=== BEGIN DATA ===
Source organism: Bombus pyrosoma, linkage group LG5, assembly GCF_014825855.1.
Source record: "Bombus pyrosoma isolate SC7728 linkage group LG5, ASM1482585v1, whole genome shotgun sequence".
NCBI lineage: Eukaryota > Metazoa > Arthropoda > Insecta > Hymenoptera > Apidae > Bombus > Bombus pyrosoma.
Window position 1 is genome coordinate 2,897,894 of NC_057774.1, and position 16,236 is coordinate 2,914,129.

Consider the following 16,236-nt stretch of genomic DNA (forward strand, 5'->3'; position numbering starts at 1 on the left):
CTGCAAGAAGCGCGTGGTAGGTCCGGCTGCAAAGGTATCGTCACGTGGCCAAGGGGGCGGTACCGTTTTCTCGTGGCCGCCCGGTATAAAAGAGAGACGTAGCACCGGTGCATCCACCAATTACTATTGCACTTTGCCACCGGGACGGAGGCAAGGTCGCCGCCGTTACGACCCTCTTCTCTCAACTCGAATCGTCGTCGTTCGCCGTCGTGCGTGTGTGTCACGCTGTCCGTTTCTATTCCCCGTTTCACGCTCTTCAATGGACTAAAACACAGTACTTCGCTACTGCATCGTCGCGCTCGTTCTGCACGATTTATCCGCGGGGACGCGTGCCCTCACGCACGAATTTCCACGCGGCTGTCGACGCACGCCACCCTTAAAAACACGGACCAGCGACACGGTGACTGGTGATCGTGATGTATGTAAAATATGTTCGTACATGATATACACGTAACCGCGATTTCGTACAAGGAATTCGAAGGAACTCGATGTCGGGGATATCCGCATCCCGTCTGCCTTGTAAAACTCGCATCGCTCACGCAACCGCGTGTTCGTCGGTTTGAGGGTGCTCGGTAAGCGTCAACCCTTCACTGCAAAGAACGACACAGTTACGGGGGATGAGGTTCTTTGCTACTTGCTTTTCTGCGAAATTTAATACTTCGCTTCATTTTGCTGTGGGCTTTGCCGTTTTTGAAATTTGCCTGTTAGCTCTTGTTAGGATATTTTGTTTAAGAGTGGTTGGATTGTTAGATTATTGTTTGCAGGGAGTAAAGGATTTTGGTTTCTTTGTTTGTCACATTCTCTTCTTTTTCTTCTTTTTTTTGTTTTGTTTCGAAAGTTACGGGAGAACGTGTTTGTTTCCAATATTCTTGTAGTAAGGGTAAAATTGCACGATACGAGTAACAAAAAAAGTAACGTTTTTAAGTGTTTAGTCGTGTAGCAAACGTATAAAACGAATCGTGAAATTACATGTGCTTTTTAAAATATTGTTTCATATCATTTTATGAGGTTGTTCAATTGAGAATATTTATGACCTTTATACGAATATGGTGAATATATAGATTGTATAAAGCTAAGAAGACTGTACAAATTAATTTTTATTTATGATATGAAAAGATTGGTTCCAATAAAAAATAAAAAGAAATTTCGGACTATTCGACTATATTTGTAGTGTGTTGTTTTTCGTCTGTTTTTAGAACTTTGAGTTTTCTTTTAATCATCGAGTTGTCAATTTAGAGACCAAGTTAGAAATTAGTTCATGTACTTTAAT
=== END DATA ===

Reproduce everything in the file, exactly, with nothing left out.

Source organism: Bombus pyrosoma, linkage group LG5, assembly GCF_014825855.1.
Source record: "Bombus pyrosoma isolate SC7728 linkage group LG5, ASM1482585v1, whole genome shotgun sequence".
NCBI lineage: Eukaryota > Metazoa > Arthropoda > Insecta > Hymenoptera > Apidae > Bombus > Bombus pyrosoma.
Window position 1 is genome coordinate 2,897,894 of NC_057774.1, and position 16,236 is coordinate 2,914,129.

Consider the following 16,236-nt stretch of genomic DNA (forward strand, 5'->3'; position numbering starts at 1 on the left):
CTGCAAGAAGCGCGTGGTAGGTCCGGCTGCAAAGGTATCGTCACGTGGCCAAGGGGGCGGTACCGTTTTCTCGTGGCCGCCCGGTATAAAAGAGAGACGTAGCACCGGTGCATCCACCAATTACTATTGCACTTTGCCACCGGGACGGAGGCAAGGTCGCCGCCGTTACGACCCTCTTCTCTCAACTCGAATCGTCGTCGTTCGCCGTCGTGCGTGTGTGTCACGCTGTCCGTTTCTATTCCCCGTTTCACGCTCTTCAATGGACTAAAACACAGTACTTCGCTACTGCATCGTCGCGCTCGTTCTGCACGATTTATCCGCGGGGACGCGTGCCCTCACGCACGAATTTCCACGCGGCTGTCGACGCACGCCACCCTTAAAAACACGGACCAGCGACACGGTGACTGGTGATCGTGATGTATGTAAAATATGTTCGTACATGATATACACGTAACCGCGATTTCGTACAAGGAATTCGAAGGAACTCGATGTCGGGGATATCCGCATCCCGTCTGCCTTGTAAAACTCGCATCGCTCACGCAACCGCGTGTTCGTCGGTTTGAGGGTGCTCGGTAAGCGTCAACCCTTCACTGCAAAGAACGACACAGTTACGGGGGATGAGGTTCTTTGCTACTTGCTTTTCTGCGAAATTTAATACTTCGCTTCATTTTGCTGTGGGCTTTGCCGTTTTTGAAATTTGCCTGTTAGCTCTTGTTAGGATATTTTGTTTAAGAGTGGTTGGATTGTTAGATTATTGTTTGCAGGGAGTAAAGGATTTTGGTTTCTTTGTTTGTCACATTCTCTTCTTTTTCTTCTTTTTTTTGTTTTGTTTCGAAAGTTACGGGAGAACGTGTTTGTTTCCAATATTCTTGTAGTAAGGGTAAAATTGCACGATACGAGTAACAAAAAAAGTAACGTTTTTAAGTGTTTAGTCGTGTAGCAAACGTATAAAACGAATCGTGAAATTACATGTGCTTTTTAAAATATTGTTTCATATCATTTTATGAGGTTGTTCAATTGAGAATATTTATGACCTTTATACGAATATGGTGAATATATAGATTGTATAAAGCTAAGAAGACTGTACAAATTAATTTTTATTTATGATATGAAAAGATTGGTTCCAATAAAAAATAAAAAGAAATTTCGGACTATTCGACTATATTTGTAGTGTGTTGTTTTTCGTCTGTTTTTAGAACTTTGAGTTTTCTTTTAATCATCGAGTTGTCAATTTAGAGACCAAGTTAGAAATTAGTTCATGTACTTTAAT